What's up with that?
Why do stores still sell blue bag recycling bags?
Q I thought the city scrapped the Blue Bag recycling program, but the Jewel in my ’hood still stocks boxes of those blue plastic sacks. Are they just leftovers from the trashed program or is there something I don’t know? —Bag Man, Uptown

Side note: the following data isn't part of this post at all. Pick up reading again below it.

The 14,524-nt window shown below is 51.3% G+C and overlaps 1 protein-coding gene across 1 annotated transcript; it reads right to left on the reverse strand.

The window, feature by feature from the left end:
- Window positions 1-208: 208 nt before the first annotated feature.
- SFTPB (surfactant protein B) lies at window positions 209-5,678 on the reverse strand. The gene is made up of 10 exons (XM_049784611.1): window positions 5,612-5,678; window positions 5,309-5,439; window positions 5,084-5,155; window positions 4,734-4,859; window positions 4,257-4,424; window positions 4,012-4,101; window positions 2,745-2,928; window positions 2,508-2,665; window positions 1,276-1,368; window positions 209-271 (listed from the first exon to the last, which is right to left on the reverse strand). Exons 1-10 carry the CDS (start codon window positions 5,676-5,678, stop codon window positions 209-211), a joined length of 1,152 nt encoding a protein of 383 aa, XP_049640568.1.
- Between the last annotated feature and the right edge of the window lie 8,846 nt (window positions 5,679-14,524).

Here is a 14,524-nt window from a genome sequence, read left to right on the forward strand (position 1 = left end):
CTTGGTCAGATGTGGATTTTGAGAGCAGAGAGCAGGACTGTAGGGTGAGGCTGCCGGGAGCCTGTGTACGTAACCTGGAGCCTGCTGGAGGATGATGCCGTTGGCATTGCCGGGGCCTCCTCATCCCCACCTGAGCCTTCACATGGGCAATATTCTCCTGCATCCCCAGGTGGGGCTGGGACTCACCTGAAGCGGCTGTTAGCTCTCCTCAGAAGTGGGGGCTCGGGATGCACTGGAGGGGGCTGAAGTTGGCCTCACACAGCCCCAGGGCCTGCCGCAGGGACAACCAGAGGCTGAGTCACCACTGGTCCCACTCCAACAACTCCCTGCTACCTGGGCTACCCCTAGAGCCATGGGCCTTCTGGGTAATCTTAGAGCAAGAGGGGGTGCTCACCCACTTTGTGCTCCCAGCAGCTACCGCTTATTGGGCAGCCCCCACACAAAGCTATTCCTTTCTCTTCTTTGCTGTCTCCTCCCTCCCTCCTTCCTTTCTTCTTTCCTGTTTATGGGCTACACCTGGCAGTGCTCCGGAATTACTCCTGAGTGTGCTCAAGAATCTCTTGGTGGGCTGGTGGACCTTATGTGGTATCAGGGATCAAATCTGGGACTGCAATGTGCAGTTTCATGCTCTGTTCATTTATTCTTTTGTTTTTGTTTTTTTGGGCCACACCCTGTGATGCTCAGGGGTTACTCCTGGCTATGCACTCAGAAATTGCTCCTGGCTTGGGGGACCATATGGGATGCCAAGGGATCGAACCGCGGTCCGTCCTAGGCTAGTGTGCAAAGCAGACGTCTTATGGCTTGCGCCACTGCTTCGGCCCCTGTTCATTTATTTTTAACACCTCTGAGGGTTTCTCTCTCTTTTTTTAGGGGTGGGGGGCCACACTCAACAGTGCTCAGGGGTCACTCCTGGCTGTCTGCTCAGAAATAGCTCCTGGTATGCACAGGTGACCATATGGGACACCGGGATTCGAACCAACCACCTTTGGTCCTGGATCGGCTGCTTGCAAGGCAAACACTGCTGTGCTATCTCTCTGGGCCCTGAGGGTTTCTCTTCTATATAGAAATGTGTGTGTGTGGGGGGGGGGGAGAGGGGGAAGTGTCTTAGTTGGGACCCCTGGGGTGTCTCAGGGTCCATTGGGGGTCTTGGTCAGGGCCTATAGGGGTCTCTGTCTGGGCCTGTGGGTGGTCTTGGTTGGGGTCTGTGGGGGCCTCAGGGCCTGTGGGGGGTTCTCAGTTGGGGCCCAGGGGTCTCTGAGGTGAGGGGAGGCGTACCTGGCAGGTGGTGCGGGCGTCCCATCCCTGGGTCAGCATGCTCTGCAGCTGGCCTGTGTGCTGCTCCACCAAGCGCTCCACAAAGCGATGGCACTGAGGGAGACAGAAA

A In May 2008, the city did, in fact, junk Blue Bag, which relied on the suspect “co-collection” method. City waste haulers tossed full blue bags into trucks with the rest of the garbage. Later, workers at materials recycling and recovery facilities had to fish out the blue bags, tear them open and separate, say, the glass bottles from the plastic ones. Residents were also required to purchase the privately manufactured and distributed bags to participate in city recycling. “Any blue bags remaining in the stores were left over from the program and we are having them removed,” says Jewel spokeswoman Karen May. She had even less to say about why it’s taken more than two years to de-stock the item—apparently that’s “internal information.” But residents serviced by private waste haulers (which account for pickup of 25 percent of the city’s waste, according to Department of Streets and Sanitation spokesman Matt Smith) might still be buying the bags; certain companies require recycling bags be either clear or blue. So despite the aborted city program, Smith says there remains “a potentially large market for blue bags.”
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